Teachers in Mexico break windows, torch offices to protest anti-union reforms

Some educators are teaching a not-so-gentle lesson to President Enrique Peña Nieto about his ambitious government reforms.

Alejandrino Gonzalez/AP
A teacher gives the thumb down sign as he holds a photograph of Mexico's President Enrique Peña Nieto outside of the office of the Secretary of Educations after they attacked the building causing significant damage in Chilpancingo, Mexico, Wednesday.

Mexican teachers and teachers-in-training once again abandoned lesson plans to protest education reform in the southwestern state of Guerrero this week.

The individuals charged with educating Guerrero's children, and helping build a brighter future for a country lauded for its economic promise, have been on strike since a federal education reform bill was introduced almost two months ago.

The bill is part of a wider reform agenda by President Enrique Peña Nieto which aims to feed economic opportunity and growth in Mexico. Other initiatives discussed include boosting competition in the telecommunications industry and increasing bank lending rates.

But in yet another sign that President Enrique Peña Nieto is facing pushback on his ambitious reform plan, this week scores of educators took to the streets armed with sticks and spray paint. They broke windows, threw papers and plants out of buildings, vandalized furniture and office equipment, and set fire to political offices, according to Mexican news outlets.

“Teach and learn … vandalism,” read today’s front page of Mexican newspaper Reforma, with photos splashed above the fold showing a political party office in Guerrero engulfed in flames, and a highway road block using a “kidnapped” 18-wheeler from state-owned oil company PEMEX in the neighboring state Michoacán, which is also experiencing teacher protests.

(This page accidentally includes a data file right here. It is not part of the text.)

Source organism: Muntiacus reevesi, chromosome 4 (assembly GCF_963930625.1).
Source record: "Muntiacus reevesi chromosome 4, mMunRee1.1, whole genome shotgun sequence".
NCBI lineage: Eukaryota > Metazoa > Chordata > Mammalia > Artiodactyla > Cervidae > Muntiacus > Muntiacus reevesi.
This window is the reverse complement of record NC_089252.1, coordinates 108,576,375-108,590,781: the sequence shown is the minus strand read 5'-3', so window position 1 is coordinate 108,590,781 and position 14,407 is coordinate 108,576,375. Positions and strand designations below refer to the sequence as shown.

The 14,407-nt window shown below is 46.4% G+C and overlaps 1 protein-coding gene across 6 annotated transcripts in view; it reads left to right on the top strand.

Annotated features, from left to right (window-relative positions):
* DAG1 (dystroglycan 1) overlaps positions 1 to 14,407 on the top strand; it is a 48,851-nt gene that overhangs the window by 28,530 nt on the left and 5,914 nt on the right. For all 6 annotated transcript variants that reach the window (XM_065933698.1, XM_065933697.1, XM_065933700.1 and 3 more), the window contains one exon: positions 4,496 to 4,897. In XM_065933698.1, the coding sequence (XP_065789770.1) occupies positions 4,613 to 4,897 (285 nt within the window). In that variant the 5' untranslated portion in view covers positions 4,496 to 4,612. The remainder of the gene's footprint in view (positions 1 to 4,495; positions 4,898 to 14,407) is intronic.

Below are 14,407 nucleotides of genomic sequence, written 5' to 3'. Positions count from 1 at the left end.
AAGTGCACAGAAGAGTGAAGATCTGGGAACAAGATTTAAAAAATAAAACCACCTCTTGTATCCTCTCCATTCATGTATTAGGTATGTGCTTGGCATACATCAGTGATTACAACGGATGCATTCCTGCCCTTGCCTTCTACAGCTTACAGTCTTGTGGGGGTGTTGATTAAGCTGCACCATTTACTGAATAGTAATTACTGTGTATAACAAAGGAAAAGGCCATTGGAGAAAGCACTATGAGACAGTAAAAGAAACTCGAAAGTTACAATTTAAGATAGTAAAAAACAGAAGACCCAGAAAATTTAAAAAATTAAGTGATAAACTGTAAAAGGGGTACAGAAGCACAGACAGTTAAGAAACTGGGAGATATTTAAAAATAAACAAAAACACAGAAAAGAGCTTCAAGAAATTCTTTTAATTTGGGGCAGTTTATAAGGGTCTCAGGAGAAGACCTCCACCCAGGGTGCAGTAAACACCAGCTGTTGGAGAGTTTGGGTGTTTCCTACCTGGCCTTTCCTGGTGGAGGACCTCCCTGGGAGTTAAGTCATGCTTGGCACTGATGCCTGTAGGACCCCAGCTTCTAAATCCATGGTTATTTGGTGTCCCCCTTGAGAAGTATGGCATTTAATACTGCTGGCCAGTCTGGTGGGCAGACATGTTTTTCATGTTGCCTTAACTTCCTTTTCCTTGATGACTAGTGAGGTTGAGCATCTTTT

Earlier this year President Peña Nieto passed far-reaching education reform that aims to diminish the tight grasp of Mexico’s powerful teachers union and reverse common practices like teachers receiving pay despite not showing up to work. According to The Christian Science Monitor:

The reform strips the education union – arguably the most powerful in Latin America – of its influence over the hiring of teachers. It provides for a system of merit-based pay and promotions, subjects Mexico’s estimated 1 million teachers to evaluations, and requires exams of those entering the profession. All with greater oversight by the federal government.

In Guerrero state, educators upped protests after state legislators failed to incorporate the 200,000-member education union’s demands to water down the federal legislation at the state level on Tuesday.

The mayor of Chilpancingo, where the vandalism took place yesterday afternoon, told Mexican newspaper Milenio that he’s requested federal assistance. The governor of Guerrero announced via Twitter that arrest warrants had been issued for the head of the state Education Workers Union, Minervino Moran, and another union leader, for “masterminding” the destruction of property, reports the Associated Press.

Guerrero, home of the well-known beach destination Acapulco, has repeatedly made headlines this year for violence and the uptick in vigilante militias and self-defense groups.

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